Migrant Children Do Worse in School in Europe

Georg Schreuder Hes, Radio Netherlands, June 8, 2009

Children of the first wave of migrant workers who arrived in Europe in the 1950s and ’60s are doing worse in school than their peers in their countries of origin, reports de Volkskrant.

This negative effect is not limited to children of migrant workers from Mediterranean. Children born to French or German immigrants also do worse than their counterparts in France or Germany.

However, the reverse is true in the United States and Canada, said educational sociologists Jaap Dronkers and Manon de Heus who conducted research into the educational achievements of migrant children.

In an interview with the paper, Dronkers said: “The wait-and-see attitude of a society seeps through into its educational system. In many European countries, migrants are asked: Do you really belong here?

“In countries such as the United States, Canada and New Zealand everybody is factually an immigrant. They have a much more open attitude towards newcomers. At the same time they impose restrictions: only people who stand a chance in the labour market are admitted. This means that those who do arrive are well-motivated”.

The sociologist will present their findings at the European University Institute in Florence later this week.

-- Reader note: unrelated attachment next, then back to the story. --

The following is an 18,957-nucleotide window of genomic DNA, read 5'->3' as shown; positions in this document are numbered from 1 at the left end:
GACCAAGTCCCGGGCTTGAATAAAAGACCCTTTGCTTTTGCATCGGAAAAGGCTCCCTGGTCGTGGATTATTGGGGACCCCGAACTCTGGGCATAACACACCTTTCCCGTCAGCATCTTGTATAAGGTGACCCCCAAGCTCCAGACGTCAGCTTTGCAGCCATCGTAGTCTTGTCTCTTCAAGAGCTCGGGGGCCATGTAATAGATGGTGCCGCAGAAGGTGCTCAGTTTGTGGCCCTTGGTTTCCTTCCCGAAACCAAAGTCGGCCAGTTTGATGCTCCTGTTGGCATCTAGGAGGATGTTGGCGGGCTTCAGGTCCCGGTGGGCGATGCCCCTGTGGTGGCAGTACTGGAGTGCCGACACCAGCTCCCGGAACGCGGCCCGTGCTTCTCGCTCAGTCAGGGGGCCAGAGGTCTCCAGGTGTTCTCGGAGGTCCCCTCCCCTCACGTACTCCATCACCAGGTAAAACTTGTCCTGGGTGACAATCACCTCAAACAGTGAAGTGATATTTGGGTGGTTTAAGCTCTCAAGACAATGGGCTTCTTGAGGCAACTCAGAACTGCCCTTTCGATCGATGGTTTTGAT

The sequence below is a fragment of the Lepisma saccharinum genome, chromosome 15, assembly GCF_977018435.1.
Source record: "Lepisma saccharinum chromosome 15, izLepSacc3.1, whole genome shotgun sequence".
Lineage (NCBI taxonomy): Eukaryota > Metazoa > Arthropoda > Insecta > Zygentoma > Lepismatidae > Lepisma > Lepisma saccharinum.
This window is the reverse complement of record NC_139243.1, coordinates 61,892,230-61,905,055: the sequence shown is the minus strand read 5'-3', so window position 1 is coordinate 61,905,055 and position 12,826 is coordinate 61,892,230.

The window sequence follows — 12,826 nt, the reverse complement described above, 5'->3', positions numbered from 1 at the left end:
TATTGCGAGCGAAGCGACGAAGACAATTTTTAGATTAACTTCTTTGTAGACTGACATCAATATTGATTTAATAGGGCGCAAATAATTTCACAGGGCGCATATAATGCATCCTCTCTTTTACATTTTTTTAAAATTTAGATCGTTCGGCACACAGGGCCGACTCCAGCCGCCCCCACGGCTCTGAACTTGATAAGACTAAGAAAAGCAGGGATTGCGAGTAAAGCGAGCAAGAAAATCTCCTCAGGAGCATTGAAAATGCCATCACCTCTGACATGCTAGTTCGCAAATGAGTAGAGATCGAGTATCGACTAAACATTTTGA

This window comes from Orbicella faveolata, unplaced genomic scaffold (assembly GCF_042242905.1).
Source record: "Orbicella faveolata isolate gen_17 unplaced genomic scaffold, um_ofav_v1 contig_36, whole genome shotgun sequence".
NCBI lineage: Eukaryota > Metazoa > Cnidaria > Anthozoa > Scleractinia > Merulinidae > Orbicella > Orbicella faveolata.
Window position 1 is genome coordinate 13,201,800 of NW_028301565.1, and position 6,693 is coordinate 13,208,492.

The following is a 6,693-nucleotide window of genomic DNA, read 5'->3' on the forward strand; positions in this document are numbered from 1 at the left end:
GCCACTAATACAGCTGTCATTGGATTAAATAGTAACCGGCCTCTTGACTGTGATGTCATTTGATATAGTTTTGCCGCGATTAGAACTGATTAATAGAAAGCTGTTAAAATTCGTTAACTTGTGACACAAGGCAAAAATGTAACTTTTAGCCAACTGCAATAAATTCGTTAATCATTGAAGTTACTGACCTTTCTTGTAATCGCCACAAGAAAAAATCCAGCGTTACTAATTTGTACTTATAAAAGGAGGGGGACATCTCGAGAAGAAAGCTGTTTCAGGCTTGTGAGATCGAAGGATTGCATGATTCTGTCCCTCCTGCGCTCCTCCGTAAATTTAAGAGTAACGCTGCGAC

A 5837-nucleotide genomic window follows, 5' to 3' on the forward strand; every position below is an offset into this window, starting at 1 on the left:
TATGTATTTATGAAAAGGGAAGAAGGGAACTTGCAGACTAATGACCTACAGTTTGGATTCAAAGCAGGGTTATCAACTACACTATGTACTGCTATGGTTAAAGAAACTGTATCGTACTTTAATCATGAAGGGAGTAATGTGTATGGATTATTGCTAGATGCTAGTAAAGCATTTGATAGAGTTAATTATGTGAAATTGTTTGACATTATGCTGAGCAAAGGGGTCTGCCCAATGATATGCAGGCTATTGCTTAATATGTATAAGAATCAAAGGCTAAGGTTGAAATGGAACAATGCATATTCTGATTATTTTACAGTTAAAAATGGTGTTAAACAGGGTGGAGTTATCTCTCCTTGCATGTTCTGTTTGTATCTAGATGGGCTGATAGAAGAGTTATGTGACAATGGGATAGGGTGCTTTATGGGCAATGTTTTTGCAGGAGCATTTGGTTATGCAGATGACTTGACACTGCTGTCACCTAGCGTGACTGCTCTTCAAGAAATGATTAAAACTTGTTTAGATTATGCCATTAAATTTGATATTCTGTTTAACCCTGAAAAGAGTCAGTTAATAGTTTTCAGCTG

A new study shows second generation Turkish children do better in other European countries than in the Netherlands, reports De Volkskrant.

One third of Turkish children in the Netherlands and Germany drop out of school early as compared to less than 10 percent in Sweden, Switzerland and Belgium.

According to the study of seven European countries on second generation integration, the Dutch education system is to blame for Turkish pupils leaving school early with very low qualifications.

In other countries such as France, children follow the same education until the age of 15.

However, children in the Netherlands are streamed into different education paths at the age of 12, making it a disadvantage to second-generation children whose lower-than- average language abilities mean they often excel at a later age.

Another reason cited by the paper was the age where children are allowed to leave school after receiving their basic education. At 16, students receive a diploma and many do not continue with their studies.

“Sixteen is a risky age for dropping out of school. Pupils are right in the middle of puberty,” said researcher Maurice Krul.

Education plays an important role in integration as it determines success on the job market, reports the paper.

The study was commissioned by the Institute for Migration and Ethnic Studies in Amsterdam.

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